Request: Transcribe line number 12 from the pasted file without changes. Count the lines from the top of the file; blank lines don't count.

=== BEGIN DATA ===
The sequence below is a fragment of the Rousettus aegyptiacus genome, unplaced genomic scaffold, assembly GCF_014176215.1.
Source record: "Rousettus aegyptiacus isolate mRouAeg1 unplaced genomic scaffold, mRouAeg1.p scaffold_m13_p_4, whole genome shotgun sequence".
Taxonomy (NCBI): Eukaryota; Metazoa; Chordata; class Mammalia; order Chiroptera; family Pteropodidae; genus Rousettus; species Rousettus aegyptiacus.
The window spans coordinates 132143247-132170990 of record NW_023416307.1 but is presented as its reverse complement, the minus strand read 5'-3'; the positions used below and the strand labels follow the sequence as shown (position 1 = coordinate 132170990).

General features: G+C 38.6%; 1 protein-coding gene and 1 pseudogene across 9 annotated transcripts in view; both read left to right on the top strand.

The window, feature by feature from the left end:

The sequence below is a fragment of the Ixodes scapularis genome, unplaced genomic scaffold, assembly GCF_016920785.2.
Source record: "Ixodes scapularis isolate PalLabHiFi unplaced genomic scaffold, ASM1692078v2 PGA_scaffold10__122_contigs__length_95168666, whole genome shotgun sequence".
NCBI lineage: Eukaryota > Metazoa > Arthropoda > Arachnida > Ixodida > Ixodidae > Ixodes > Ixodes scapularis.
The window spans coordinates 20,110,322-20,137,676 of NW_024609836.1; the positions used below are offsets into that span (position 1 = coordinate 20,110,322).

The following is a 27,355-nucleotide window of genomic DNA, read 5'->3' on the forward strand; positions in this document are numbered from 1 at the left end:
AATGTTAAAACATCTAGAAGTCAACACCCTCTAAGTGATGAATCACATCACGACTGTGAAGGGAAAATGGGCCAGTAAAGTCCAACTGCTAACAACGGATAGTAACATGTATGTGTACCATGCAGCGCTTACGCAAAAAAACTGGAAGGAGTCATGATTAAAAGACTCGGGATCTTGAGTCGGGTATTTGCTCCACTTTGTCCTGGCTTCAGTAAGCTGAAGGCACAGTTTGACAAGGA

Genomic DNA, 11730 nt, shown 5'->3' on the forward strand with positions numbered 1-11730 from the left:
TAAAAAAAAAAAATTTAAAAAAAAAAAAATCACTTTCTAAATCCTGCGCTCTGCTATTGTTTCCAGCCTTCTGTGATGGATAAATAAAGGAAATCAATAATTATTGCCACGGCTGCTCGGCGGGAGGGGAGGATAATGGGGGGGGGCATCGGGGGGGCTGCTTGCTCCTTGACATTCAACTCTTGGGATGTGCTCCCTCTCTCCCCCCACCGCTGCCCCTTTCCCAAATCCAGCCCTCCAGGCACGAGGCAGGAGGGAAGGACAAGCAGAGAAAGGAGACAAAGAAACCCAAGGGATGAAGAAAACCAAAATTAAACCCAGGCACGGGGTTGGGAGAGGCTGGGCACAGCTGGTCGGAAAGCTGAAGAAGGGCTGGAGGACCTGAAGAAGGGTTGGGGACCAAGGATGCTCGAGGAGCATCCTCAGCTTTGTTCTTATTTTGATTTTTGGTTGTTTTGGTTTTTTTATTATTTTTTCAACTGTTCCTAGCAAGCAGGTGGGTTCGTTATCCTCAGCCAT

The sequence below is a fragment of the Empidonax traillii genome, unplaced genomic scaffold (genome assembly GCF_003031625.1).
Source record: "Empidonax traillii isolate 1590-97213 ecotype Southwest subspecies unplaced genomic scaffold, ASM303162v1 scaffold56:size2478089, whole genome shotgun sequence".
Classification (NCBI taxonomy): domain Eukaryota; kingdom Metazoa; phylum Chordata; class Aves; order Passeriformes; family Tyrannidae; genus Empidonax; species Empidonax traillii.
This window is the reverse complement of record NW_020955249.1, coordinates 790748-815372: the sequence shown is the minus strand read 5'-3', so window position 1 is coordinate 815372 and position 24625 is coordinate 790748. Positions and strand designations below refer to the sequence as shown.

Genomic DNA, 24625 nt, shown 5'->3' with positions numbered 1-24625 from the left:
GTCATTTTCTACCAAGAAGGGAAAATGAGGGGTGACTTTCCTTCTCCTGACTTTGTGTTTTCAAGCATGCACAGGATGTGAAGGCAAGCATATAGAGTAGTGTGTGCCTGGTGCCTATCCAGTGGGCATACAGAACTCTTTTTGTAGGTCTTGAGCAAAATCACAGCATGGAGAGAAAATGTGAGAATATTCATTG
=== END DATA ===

AATGTTAAAACATCTAGAAGTCAACACCCTCTAAGTGATGAATCACATCACGACTGTGAAGGGAAAATGGGCCAGTAAAGTCCAACTGCTAACAACGGATAGTAACATGTATGTGTACCATGCAGCGCTTACGCAAAAAAACTGGAAGGAGTCATGATTAAAAGACTCGGGATCTTGAGTCGGGTATTTGCTCCACTTTGTCCTGGCTTCAGTAAGCTGAAGGCACAGTTTGACAAGGA